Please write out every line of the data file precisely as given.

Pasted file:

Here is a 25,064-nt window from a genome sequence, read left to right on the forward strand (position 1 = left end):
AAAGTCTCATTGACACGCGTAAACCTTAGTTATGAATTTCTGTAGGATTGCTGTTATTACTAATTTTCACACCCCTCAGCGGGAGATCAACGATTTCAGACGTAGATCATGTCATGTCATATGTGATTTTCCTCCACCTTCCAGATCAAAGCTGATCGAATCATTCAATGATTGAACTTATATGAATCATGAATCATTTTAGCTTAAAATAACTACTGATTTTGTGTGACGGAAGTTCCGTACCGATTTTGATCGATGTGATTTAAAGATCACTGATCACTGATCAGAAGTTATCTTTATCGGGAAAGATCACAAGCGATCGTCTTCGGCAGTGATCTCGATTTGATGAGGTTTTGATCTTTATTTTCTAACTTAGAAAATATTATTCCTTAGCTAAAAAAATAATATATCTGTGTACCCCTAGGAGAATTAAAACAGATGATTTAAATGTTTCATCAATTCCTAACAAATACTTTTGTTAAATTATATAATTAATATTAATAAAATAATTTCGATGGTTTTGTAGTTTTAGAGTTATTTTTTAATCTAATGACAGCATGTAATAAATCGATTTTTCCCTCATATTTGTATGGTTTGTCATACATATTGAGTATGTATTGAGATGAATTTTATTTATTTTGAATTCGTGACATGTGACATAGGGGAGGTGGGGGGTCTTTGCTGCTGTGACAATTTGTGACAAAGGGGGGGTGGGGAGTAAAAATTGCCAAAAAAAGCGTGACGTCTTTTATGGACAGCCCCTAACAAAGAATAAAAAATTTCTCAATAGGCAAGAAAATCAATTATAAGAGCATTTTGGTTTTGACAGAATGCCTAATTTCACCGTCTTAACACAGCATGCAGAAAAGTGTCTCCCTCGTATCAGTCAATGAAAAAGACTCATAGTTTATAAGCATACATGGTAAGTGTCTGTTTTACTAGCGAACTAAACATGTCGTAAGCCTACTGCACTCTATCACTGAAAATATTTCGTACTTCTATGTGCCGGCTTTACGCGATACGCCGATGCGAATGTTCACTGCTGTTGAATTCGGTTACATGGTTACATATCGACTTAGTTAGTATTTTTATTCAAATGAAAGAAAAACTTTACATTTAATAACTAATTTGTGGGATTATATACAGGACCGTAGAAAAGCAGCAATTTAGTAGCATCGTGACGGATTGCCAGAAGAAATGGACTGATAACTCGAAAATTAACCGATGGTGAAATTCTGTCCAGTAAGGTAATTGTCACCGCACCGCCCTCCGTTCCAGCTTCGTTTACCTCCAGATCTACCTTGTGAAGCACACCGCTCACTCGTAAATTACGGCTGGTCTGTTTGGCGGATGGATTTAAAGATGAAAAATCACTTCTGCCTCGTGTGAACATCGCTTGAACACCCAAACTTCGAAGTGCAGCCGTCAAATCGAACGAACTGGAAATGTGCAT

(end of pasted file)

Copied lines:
Here is a 25,064-nt window from a genome sequence, read left to right on the forward strand (position 1 = left end):
AAAGTCTCATTGACACGCGTAAACCTTAGTTATGAATTTCTGTAGGATTGCTGTTATTACTAATTTTCACACCCCTCAGCGGGAGATCAACGATTTCAGACGTAGATCATGTCATGTCATATGTGATTTTCCTCCACCTTCCAGATCAAAGCTGATCGAATCATTCAATGATTGAACTTATATGAATCATGAATCATTTTAGCTTAAAATAACTACTGATTTTGTGTGACGGAAGTTCCGTACCGATTTTGATCGATGTGATTTAAAGATCACTGATCACTGATCAGAAGTTATCTTTATCGGGAAAGATCACAAGCGATCGTCTTCGGCAGTGATCTCGATTTGATGAGGTTTTGATCTTTATTTTCTAACTTAGAAAATATTATTCCTTAGCTAAAAAAATAATATATCTGTGTACCCCTAGGAGAATTAAAACAGATGATTTAAATGTTTCATCAATTCCTAACAAATACTTTTGTTAAATTATATAATTAATATTAATAAAATAATTTCGATGGTTTTGTAGTTTTAGAGTTATTTTTTAATCTAATGACAGCATGTAATAAATCGATTTTTCCCTCATATTTGTATGGTTTGTCATACATATTGAGTATGTATTGAGATGAATTTTATTTATTTTGAATTCGTGACATGTGACATAGGGGAGGTGGGGGGTCTTTGCTGCTGTGACAATTTGTGACAAAGGGGGGGTGGGGAGTAAAAATTGCCAAAAAAAGCGTGACGTCTTTTATGGACAGCCCCTAACAAAGAATAAAAAATTTCTCAATAGGCAAGAAAATCAATTATAAGAGCATTTTGGTTTTGACAGAATGCCTAATTTCACCGTCTTAACACAGCATGCAGAAAAGTGTCTCCCTCGTATCAGTCAATGAAAAAGACTCATAGTTTATAAGCATACATGGTAAGTGTCTGTTTTACTAGCGAACTAAACATGTCGTAAGCCTACTGCACTCTATCACTGAAAATATTTCGTACTTCTATGTGCCGGCTTTACGCGATACGCCGATGCGAATGTTCACTGCTGTTGAATTCGGTTACATGGTTACATATCGACTTAGTTAGTATTTTTATTCAAATGAAAGAAAAACTTTACATTTAATAACTAATTTGTGGGATTATATACAGGACCGTAGAAAAGCAGCAATTTAGTAGCATCGTGACGGATTGCCAGAAGAAATGGACTGATAACTCGAAAATTAACCGATGGTGAAATTCTGTCCAGTAAGGTAATTGTCACCGCACCGCCCTCCGTTCCAGCTTCGTTTACCTCCAGATCTACCTTGTGAAGCACACCGCTCACTCGTAAATTACGGCTGGTCTGTTTGGCGGATGGATTTAAAGATGAAAAATCACTTCTGCCTCGTGTGAACATCGCTTGAACACCCAAACTTCGAAGTGCAGCCGTCAAATCGAACGAACTGGAAATGTGCAT